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Kazakhstan and United States Sign Bilateral Agreement to Preserve Jewish Heritage in Kazakhstan

October 17, 2018

Kazakh Culture and Sports Ministry and the U.S. Commission for the Preservation of America’s Heritage Abroad
Source: PRNewsfoto/U.S. Commission

On October 11, 2018, the Kazakh Culture and Sports Ministry and the U.S. Commission for the Preservation of America’s Heritage Abroad signed a memorandum of understanding on the preservation of cultural heritage sites in Kazakhstan of significance to Americans and their ancestors. Signed at the 6th Congress of Leaders of World and Traditional Religions, held in the capital city of Astana, the agreement initiates cooperation between the United States and Kazakhstan to preserve the cultural heritage of national, ethnic, and religious groups that live or once lived in the territory of Kazakhstan, with a focus on Jewish heritage.

During World War II, Kazakhstan’s endless steppes and snow-capped mountains offered refuge to over 8,000 Jews, who were evacuated to Central Asia as Nazi troops advanced along the Eastern Front between 1941 and 1942. Later, under Stalin, thousands more were forcibly removed and exiled to Kazakhstan from Belarus, Georgia, Russia, Ukraine, and the Baltics. In the 1950s and 1960s, a third wave relocated to Kazakhstan to participate in large-scale Soviet projects such as the Virgin Lands Campaign, which transformed Kazakhstan into one of the USSR’s leading grain producers, and construction of the Baikonur Cosmodrome, the world’s first and largest space launch facility.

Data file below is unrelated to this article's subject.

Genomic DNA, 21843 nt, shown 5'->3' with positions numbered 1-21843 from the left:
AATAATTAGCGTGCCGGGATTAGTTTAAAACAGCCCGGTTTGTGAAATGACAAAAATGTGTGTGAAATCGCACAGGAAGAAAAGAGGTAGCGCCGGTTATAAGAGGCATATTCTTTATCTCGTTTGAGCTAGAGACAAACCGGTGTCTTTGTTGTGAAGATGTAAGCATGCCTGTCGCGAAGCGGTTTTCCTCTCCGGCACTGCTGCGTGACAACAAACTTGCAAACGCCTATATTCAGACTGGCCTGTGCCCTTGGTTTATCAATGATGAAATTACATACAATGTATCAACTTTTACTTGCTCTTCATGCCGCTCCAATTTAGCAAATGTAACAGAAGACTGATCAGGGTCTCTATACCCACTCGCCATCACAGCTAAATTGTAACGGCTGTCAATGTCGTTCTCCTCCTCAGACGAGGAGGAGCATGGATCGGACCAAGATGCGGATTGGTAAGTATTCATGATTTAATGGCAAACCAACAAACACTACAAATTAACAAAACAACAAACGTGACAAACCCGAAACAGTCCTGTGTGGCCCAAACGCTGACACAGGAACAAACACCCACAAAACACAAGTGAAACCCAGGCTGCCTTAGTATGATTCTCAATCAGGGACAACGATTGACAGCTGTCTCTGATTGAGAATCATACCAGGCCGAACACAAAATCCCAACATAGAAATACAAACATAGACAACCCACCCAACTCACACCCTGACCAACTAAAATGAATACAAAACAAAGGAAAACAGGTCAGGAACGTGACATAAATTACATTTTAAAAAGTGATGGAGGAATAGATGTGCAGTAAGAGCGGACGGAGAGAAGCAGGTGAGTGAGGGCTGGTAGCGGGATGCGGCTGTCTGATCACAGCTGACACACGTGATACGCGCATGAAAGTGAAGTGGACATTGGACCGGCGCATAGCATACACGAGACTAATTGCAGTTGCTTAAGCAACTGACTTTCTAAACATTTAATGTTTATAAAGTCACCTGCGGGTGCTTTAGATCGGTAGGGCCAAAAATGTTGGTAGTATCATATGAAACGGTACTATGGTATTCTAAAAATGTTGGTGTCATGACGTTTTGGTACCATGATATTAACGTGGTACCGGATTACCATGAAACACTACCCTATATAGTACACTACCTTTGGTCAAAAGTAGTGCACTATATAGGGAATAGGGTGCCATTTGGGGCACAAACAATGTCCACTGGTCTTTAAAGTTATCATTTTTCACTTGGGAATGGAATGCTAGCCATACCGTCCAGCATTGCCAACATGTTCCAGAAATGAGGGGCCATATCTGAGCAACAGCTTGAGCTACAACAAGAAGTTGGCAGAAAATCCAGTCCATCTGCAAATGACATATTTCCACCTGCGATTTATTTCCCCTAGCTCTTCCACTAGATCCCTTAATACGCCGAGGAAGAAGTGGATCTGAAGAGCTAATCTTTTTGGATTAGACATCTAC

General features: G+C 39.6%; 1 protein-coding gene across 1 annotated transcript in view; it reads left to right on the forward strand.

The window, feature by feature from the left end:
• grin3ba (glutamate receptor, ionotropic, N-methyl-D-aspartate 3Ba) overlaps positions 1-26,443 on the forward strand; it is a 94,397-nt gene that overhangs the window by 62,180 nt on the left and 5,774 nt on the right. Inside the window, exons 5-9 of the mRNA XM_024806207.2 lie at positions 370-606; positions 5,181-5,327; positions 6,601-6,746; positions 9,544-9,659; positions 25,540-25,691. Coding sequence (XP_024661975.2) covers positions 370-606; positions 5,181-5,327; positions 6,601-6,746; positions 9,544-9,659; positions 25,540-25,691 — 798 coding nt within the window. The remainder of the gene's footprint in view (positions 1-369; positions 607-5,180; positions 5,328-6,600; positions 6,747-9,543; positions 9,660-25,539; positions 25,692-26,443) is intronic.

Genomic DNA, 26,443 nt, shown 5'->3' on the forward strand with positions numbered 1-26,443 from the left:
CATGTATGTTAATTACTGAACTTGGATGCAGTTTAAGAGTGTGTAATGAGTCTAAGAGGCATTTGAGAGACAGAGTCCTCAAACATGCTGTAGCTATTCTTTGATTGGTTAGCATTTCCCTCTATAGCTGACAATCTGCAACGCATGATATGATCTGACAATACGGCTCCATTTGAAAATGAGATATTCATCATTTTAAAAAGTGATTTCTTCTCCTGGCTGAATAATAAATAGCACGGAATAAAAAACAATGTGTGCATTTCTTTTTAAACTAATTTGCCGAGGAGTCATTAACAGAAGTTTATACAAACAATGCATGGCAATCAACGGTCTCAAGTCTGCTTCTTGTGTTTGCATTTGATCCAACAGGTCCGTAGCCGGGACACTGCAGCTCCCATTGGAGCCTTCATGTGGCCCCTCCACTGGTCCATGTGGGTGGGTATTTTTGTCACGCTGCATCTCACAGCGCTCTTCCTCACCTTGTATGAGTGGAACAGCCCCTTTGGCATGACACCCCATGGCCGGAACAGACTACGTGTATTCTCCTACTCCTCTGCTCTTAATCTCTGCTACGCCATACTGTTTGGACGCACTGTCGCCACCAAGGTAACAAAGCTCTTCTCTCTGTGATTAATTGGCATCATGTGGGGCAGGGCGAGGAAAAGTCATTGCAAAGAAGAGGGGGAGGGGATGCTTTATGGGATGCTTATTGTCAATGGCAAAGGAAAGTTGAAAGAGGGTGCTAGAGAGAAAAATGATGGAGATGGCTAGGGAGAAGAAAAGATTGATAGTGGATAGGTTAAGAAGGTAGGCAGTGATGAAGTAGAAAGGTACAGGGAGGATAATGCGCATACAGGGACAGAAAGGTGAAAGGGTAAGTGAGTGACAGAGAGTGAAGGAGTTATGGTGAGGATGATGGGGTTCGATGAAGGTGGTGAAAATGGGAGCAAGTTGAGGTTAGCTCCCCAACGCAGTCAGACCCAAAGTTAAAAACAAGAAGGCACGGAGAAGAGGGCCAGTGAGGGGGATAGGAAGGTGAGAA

Kazakhstan is home to a population of 18 million, composed of over 100 distinct ethnic groups. Since the dissolution of the Soviet Union in 1991, independent Kazakhstan has experienced widespread cultural and religious revival; the country has further promoted religious diversity as part of its expansive cultural and economic development agenda. These movements have included the Jewish community, estimated to range in the tens of thousands, largely based in Almaty, Pavlodar, and Astana.

Whether closing U.S. borders to illicit antiquities or protecting the legacy of underrepresented groups in-country, bilateral agreements are a vital step in preserving cultural heritage for future generations. Cultural MOUs pave the way for cooperation in the protection and preservation of culture, thereby strengthening both economic and humanitarian bonds between nations. The Antiquities Coalition hopes that this agreement will be the first of many to preserve the rich tangible and intangible heritage of Kazakhstan, the heart of the ancient Silk Road and leader in globalizing Eurasia.